Rose's recipe is quite technical, almost overly technical, and while the result is very good, I believe that Gordon's approach is far more effective. Gordon's book contains a "Deep Dish Autumn Fruit Pie" which is essentially the same thing as an apple pie, except he used pears and plums as well as apples. The method Gordon employs to maximise the flavour of the fruit is faster and more intense; a knob of butter is heated in a large frying pan until stinking hot, then the chunks of fruit are tossed into the pan. A combination of sugar and chinese five-spice is sprinkled directly over the roasting fruit to encourage caramelisation and depth of flavour. Once a rich colour is achieved the fruit is sprinkled with liqueur and left to cool, then placed in a pie shell, topped and baked. Even if the recipe was made using only apples, the resulting pie would still be fantastic. Gordon's cooking is straightforward yet exciting, with maximum flavour being the top priority. While I respect the effort and love Rose Levy Beranbaum has invested into perfecting her recipes, Gordon's passion and intensity is far more inspiring to me than Rose's precise measurements and lengthy preparation times.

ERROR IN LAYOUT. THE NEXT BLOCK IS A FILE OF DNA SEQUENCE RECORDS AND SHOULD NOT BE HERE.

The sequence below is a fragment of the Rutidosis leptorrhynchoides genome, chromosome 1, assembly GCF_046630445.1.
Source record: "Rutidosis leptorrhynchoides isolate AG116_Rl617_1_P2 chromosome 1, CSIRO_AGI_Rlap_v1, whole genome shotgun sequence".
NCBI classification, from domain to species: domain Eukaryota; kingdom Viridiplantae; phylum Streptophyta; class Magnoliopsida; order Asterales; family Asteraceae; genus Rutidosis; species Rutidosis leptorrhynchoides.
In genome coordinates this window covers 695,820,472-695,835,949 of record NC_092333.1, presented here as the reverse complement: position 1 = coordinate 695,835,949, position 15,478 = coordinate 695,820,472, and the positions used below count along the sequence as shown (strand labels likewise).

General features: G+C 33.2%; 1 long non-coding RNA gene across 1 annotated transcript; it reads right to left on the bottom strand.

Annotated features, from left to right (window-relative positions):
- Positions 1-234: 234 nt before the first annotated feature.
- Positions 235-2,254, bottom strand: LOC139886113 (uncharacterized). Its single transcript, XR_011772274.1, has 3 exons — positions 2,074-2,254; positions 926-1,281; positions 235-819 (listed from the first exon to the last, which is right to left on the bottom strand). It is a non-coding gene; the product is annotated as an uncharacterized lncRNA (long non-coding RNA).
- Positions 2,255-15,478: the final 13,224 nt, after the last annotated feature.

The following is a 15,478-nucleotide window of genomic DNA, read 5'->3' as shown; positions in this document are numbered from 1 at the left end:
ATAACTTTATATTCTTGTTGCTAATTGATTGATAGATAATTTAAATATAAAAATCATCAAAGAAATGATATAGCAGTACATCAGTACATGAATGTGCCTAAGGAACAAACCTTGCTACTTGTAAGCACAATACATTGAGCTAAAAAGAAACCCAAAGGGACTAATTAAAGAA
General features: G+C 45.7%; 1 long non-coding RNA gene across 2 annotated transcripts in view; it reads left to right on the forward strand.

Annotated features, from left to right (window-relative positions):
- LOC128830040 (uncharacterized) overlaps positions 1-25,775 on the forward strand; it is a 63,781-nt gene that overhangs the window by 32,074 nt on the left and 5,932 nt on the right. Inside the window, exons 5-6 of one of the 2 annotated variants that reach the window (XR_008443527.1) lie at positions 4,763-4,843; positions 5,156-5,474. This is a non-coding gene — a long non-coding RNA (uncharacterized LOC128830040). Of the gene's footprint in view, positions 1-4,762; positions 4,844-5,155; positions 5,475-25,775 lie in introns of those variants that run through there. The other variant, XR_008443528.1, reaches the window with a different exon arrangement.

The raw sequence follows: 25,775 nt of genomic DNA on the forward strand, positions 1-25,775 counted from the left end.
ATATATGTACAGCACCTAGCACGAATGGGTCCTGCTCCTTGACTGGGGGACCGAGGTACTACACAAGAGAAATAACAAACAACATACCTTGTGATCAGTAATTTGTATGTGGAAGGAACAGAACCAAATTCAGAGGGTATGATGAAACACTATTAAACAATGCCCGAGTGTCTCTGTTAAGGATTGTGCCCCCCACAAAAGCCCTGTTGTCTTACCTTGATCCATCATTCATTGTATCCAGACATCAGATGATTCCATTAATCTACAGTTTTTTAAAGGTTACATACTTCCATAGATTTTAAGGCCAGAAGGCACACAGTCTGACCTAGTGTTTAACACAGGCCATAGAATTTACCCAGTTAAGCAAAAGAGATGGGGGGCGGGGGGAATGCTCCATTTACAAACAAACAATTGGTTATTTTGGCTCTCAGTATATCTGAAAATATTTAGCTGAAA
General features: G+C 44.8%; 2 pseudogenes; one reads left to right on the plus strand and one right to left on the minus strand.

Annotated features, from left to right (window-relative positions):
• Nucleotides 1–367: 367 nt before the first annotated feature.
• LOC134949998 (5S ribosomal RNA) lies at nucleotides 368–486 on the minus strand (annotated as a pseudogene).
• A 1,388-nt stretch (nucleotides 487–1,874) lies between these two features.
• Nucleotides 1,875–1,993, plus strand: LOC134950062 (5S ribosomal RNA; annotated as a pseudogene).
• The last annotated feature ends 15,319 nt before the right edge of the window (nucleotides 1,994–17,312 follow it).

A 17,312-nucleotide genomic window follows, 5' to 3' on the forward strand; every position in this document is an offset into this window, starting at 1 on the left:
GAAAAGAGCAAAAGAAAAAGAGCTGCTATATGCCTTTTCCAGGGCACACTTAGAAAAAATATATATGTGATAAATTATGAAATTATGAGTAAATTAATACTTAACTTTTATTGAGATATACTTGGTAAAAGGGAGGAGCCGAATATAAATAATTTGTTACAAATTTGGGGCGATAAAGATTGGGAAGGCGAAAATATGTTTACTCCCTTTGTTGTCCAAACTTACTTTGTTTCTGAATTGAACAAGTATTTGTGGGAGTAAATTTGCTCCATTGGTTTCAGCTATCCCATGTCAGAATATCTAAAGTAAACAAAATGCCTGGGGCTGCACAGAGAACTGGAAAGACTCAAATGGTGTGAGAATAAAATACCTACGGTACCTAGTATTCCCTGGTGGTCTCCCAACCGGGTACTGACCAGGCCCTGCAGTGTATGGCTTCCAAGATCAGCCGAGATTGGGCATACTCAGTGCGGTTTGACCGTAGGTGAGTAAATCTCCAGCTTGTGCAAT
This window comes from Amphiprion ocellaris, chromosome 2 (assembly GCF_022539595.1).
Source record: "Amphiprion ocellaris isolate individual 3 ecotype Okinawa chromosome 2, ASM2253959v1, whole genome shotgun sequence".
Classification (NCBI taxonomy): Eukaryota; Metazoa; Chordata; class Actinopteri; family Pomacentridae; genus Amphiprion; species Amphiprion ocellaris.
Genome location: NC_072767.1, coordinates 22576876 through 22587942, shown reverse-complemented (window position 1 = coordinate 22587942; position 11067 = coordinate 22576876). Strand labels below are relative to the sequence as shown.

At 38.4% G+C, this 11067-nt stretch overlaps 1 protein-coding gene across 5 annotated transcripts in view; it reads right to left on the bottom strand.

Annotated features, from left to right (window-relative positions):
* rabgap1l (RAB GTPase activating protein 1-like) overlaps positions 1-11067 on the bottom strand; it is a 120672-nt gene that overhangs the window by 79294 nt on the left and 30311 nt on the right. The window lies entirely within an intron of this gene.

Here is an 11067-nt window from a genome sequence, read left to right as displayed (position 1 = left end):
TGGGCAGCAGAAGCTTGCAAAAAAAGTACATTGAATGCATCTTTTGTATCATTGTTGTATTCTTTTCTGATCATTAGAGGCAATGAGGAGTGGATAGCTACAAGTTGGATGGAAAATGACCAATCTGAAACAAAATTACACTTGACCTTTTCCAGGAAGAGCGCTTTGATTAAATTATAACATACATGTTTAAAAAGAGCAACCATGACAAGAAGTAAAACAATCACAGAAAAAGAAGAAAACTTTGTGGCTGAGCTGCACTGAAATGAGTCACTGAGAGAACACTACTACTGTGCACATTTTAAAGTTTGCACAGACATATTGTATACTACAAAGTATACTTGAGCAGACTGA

This is just one example - I could write pages on why I believe this book is best, but I hope this review has given some insight into my strong feelings regarding this book. In short, it isn't so much the recipes that set it apart from other dessert/baking books, but Gordon's enthusiastic, passionate approach to even the most simple of desserts, such as baked apples, right through to elaborate preparations such as "Orange Pannacotta, Honey Roasted Figs, Fresh Orange Sections, Orange Zest Confit" to the fun, colourful desserts such as "Caramelised Banana Bavarian" or "Roasted Baby Pineapples". The wait for a better dessert book will indeed by very, very long.
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on 9 February 2010
...the appropriate closing sentence of GR's sweet book introduction!